Financial Services M&A - the outlook for the banking sector
Despite news that the value of M&A deals in the US financial services sector was up slightly last year, the trends for the industry’s M&A activity look uncertain for a number of reasons, according to a new report from PwC.
Overall, the value of M&A deals in the sector rose to $72.1 billion last year, up from $50.9 billion in 2010. However, the volume of deals was down ten per cent to 756 transactions and M&A activity levels remain much below pre-recession volumes. This is according to the latest PwC ‘2012 US Financial Services M&A Insights’ report.
The report’s general predictions for the year to come illustrate the uncertainty in the industry, with the most active sub-sector – insurance – looking likely to continue to pursue M&A. The least active sector on the other hand, which was banking, looks less secure in its future when it comes to deal-making with several factors looking set to influence activity for the remainder of 2012.
In 2010, the banking sector was involved in 325 M&A deals – a number that fell to just 248 last year. The fall occurred despite the fact that the sector was second highest in terms of M&A value, - totaling $16.9 billion taking place over the same period – boosted by large deals such as Capital One Financial’s acquisition of ING Bank for $9.1 billion. However, PwC predicts a challenging and, most importantly, an unpredictable year for banks.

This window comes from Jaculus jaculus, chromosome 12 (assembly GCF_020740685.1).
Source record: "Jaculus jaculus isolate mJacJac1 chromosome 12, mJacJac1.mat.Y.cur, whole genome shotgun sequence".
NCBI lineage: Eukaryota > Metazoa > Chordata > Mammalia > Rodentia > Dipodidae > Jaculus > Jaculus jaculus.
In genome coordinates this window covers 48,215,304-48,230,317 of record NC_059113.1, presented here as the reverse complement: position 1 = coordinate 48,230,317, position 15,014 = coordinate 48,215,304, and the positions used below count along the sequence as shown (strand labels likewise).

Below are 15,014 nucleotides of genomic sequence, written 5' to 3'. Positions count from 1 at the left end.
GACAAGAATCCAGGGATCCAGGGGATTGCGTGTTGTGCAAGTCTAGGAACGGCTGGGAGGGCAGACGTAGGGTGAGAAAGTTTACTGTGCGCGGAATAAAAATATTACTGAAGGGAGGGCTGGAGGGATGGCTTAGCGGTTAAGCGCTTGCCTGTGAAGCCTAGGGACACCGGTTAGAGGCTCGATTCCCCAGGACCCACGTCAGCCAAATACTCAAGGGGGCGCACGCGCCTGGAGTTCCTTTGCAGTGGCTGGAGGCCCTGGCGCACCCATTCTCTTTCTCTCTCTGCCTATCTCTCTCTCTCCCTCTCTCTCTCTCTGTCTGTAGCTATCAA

Lower valuations for banks are set to put dealmakers off. Multiples have fallen and bank owners aren’t keen to accept the reality of the situation, with many deciding to delay deals on the questionable notion that multiples may recover soon.
The rate at which failing banks are being snapped up has also dropped right off. In 2010, deals assisted by the Federal Deposit Insurance Corporation accounted for 46 per cent of the purchases made in the sub-sector. Last year this fell to 26 per cent and this trend has been expected to continue throughout 2012, according to PwC.
On the upside, the report reveals that profits in the sector are actually improving, with net income for FDC-insured institutions totaling $35.3 billion in the third quarter of last year. This is a significant improvement of 48 per cent on the same period in 2010. However, while this could make the industry more attractive to dealmakers, the extra regulations brought on since the economic meltdown – namely the Consumer Protection Act and the Dodd-Frank Wall Street Reform - could continue to impact bank profitability and act as obstacles to M&A deals.
The insurance sector, on the other hand, looks much more likely to continue its move towards more mergers and acquisitions activity. The sector enjoyed its position as the most active in terms of M&A volumes last year – with 310 deals – and more could be on the cards in 2012 thanks largely to low investment yields.
The fact that interest rates are expected to remain low may drive some insurers out of certain businesses, leaving these divisions to be snapped up by interested parties. The industry in general is more bullish than banking and is therefore more willing to spend its accumulated cash on expansion through M&A.
Overall, it’s a mixed bag for the financial services industry, although it’s clear that analysts expect plenty of challenges on the way back to recovery.